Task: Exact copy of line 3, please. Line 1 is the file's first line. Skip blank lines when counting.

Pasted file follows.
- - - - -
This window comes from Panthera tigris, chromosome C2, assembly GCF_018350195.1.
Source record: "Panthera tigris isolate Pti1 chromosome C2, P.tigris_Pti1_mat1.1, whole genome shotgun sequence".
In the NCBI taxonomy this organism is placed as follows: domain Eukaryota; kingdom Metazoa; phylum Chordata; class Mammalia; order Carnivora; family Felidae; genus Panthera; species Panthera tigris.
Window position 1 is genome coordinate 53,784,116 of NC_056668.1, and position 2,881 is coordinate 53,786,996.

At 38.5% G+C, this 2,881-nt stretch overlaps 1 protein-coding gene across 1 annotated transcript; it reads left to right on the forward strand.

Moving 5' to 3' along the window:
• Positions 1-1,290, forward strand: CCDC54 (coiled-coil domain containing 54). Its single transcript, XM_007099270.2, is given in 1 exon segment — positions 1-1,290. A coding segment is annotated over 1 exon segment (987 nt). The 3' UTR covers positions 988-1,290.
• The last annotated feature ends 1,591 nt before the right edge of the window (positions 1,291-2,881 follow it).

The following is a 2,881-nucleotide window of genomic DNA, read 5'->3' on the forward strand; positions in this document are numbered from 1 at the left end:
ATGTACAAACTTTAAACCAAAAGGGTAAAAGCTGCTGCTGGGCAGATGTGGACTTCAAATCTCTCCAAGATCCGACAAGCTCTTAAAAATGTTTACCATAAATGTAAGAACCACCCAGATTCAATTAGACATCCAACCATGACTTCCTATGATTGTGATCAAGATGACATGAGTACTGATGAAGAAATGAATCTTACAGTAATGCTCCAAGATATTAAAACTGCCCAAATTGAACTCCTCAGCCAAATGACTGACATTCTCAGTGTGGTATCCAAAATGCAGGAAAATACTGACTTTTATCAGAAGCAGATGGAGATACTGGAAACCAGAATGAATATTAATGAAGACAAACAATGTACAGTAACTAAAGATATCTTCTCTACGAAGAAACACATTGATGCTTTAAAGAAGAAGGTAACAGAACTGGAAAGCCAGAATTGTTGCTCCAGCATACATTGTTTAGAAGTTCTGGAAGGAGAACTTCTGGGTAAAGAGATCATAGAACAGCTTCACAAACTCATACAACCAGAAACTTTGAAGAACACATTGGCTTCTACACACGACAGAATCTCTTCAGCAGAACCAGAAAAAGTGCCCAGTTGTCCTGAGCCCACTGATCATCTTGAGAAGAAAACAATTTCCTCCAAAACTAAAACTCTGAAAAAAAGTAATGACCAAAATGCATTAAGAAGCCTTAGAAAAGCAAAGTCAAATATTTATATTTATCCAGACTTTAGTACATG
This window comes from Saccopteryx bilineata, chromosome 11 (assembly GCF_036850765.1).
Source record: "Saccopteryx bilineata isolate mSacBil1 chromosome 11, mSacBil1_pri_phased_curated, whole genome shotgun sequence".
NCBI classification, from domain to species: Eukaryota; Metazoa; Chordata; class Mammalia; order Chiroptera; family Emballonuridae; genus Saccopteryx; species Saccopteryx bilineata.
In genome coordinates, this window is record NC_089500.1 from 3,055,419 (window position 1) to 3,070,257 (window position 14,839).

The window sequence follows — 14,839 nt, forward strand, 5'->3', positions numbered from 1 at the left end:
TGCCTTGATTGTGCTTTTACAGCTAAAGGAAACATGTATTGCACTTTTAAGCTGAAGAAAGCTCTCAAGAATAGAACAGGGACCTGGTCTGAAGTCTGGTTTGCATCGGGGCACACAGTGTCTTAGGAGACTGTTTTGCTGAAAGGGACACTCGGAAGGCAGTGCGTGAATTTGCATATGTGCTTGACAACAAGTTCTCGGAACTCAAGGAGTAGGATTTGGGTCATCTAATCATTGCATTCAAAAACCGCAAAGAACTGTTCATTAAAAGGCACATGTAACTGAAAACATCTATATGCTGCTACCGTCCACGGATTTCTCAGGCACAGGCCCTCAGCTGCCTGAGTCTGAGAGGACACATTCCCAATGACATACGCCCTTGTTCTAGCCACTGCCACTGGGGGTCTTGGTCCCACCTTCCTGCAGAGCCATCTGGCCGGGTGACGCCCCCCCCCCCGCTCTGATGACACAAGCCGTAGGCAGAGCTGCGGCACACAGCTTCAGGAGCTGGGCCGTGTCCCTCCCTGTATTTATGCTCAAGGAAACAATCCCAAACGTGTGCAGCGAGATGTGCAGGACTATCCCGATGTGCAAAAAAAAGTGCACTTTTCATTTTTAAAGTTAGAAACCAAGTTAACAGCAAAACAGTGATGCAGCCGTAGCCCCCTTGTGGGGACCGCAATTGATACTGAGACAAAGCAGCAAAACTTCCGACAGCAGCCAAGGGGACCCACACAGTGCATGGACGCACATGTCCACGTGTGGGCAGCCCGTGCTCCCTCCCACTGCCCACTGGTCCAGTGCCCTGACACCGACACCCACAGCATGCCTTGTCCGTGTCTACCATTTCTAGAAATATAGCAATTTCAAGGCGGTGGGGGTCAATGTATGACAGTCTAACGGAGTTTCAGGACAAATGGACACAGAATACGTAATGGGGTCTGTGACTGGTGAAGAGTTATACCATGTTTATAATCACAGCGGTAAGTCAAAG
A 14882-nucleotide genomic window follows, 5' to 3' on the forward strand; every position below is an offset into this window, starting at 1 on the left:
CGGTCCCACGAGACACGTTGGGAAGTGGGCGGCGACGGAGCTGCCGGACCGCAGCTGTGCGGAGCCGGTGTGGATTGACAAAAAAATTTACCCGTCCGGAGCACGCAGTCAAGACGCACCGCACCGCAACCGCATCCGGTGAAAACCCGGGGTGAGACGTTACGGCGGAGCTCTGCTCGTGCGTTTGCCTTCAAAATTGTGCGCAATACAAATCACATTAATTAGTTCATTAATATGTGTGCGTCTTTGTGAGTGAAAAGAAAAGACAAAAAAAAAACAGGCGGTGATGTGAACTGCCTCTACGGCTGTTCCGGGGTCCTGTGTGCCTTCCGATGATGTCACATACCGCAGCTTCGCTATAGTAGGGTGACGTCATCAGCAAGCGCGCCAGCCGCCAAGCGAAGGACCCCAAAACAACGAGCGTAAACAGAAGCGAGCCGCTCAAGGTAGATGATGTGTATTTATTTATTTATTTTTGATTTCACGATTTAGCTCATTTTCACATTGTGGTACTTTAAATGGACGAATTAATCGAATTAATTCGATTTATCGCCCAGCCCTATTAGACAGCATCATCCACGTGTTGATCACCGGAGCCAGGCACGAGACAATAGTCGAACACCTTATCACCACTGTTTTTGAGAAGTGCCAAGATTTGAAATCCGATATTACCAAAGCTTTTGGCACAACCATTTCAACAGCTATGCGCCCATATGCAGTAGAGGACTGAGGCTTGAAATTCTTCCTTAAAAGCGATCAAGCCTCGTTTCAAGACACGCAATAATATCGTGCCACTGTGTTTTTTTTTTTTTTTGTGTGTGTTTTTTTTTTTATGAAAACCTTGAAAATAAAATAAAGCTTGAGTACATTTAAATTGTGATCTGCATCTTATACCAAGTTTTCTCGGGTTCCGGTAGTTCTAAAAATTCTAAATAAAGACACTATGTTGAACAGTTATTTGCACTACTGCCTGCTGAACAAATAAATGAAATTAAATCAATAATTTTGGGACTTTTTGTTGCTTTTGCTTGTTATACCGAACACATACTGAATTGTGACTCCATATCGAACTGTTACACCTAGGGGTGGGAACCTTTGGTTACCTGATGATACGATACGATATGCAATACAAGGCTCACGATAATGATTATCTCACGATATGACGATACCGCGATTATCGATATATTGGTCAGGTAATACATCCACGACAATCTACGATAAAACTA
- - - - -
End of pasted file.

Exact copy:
In the NCBI taxonomy this organism is placed as follows: domain Eukaryota; kingdom Metazoa; phylum Chordata; class Mammalia; order Carnivora; family Felidae; genus Panthera; species Panthera tigris.